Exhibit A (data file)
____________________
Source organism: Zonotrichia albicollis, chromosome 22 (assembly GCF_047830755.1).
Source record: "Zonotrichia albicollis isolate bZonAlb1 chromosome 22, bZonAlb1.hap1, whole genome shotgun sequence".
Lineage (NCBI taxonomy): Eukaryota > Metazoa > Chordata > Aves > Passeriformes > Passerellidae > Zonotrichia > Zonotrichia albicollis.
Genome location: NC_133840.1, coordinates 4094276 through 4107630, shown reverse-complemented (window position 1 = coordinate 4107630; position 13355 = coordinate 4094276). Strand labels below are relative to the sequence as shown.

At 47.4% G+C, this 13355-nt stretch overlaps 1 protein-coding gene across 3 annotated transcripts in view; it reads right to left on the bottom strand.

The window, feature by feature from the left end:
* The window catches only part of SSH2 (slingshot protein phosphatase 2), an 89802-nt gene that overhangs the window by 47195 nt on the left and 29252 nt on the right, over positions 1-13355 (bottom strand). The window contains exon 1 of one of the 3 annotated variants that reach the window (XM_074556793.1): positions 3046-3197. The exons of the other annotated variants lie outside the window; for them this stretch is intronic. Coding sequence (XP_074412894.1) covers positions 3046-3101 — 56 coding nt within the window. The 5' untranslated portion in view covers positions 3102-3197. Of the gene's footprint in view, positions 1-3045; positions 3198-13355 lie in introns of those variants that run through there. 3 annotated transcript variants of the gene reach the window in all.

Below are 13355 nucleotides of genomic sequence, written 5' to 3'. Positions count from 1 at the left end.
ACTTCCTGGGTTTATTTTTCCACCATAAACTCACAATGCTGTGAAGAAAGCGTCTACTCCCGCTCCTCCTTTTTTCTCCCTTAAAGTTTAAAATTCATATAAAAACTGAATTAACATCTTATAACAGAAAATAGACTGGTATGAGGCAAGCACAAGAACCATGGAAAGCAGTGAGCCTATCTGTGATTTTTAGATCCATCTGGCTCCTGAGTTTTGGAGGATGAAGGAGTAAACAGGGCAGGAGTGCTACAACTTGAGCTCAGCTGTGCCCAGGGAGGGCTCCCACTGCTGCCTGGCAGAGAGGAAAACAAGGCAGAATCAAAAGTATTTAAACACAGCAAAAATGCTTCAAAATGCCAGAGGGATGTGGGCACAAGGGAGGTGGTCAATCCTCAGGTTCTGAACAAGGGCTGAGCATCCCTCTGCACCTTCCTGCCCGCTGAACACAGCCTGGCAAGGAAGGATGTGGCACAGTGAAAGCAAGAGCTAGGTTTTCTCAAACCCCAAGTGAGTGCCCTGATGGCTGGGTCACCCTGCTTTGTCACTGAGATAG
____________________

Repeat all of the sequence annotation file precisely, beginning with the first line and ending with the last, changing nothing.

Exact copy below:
Source organism: Zonotrichia albicollis, chromosome 22 (assembly GCF_047830755.1).
Source record: "Zonotrichia albicollis isolate bZonAlb1 chromosome 22, bZonAlb1.hap1, whole genome shotgun sequence".
Lineage (NCBI taxonomy): Eukaryota > Metazoa > Chordata > Aves > Passeriformes > Passerellidae > Zonotrichia > Zonotrichia albicollis.
Genome location: NC_133840.1, coordinates 4094276 through 4107630, shown reverse-complemented (window position 1 = coordinate 4107630; position 13355 = coordinate 4094276). Strand labels below are relative to the sequence as shown.

At 47.4% G+C, this 13355-nt stretch overlaps 1 protein-coding gene across 3 annotated transcripts in view; it reads right to left on the bottom strand.

The window, feature by feature from the left end:
* The window catches only part of SSH2 (slingshot protein phosphatase 2), an 89802-nt gene that overhangs the window by 47195 nt on the left and 29252 nt on the right, over positions 1-13355 (bottom strand). The window contains exon 1 of one of the 3 annotated variants that reach the window (XM_074556793.1): positions 3046-3197. The exons of the other annotated variants lie outside the window; for them this stretch is intronic. Coding sequence (XP_074412894.1) covers positions 3046-3101 — 56 coding nt within the window. The 5' untranslated portion in view covers positions 3102-3197. Of the gene's footprint in view, positions 1-3045; positions 3198-13355 lie in introns of those variants that run through there. 3 annotated transcript variants of the gene reach the window in all.

Below are 13355 nucleotides of genomic sequence, written 5' to 3'. Positions count from 1 at the left end.
ACTTCCTGGGTTTATTTTTCCACCATAAACTCACAATGCTGTGAAGAAAGCGTCTACTCCCGCTCCTCCTTTTTTCTCCCTTAAAGTTTAAAATTCATATAAAAACTGAATTAACATCTTATAACAGAAAATAGACTGGTATGAGGCAAGCACAAGAACCATGGAAAGCAGTGAGCCTATCTGTGATTTTTAGATCCATCTGGCTCCTGAGTTTTGGAGGATGAAGGAGTAAACAGGGCAGGAGTGCTACAACTTGAGCTCAGCTGTGCCCAGGGAGGGCTCCCACTGCTGCCTGGCAGAGAGGAAAACAAGGCAGAATCAAAAGTATTTAAACACAGCAAAAATGCTTCAAAATGCCAGAGGGATGTGGGCACAAGGGAGGTGGTCAATCCTCAGGTTCTGAACAAGGGCTGAGCATCCCTCTGCACCTTCCTGCCCGCTGAACACAGCCTGGCAAGGAAGGATGTGGCACAGTGAAAGCAAGAGCTAGGTTTTCTCAAACCCCAAGTGAGTGCCCTGATGGCTGGGTCACCCTGCTTTGTCACTGAGATAG